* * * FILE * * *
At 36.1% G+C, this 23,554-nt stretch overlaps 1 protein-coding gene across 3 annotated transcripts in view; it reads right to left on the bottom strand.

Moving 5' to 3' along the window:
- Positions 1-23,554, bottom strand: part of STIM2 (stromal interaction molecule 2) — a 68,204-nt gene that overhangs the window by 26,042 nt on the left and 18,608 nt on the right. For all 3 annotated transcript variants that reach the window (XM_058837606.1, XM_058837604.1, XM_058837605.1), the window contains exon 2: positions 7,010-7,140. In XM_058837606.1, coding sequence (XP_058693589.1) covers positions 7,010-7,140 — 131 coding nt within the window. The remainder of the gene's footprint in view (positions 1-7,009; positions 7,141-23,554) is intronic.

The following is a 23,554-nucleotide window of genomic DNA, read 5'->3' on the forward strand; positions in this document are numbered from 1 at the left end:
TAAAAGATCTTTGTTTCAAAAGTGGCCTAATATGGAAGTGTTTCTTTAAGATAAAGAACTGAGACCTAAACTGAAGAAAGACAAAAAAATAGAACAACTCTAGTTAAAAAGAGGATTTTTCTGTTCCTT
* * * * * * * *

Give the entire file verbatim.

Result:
At 36.1% G+C, this 23,554-nt stretch overlaps 1 protein-coding gene across 3 annotated transcripts in view; it reads right to left on the bottom strand.

Moving 5' to 3' along the window:
- Positions 1-23,554, bottom strand: part of STIM2 (stromal interaction molecule 2) — a 68,204-nt gene that overhangs the window by 26,042 nt on the left and 18,608 nt on the right. For all 3 annotated transcript variants that reach the window (XM_058837606.1, XM_058837604.1, XM_058837605.1), the window contains exon 2: positions 7,010-7,140. In XM_058837606.1, coding sequence (XP_058693589.1) covers positions 7,010-7,140 — 131 coding nt within the window. The remainder of the gene's footprint in view (positions 1-7,009; positions 7,141-23,554) is intronic.

The following is a 23,554-nucleotide window of genomic DNA, read 5'->3' on the forward strand; positions in this document are numbered from 1 at the left end:
TAAAAGATCTTTGTTTCAAAAGTGGCCTAATATGGAAGTGTTTCTTTAAGATAAAGAACTGAGACCTAAACTGAAGAAAGACAAAAAAATAGAACAACTCTAGTTAAAAAGAGGATTTTTCTGTTCCTT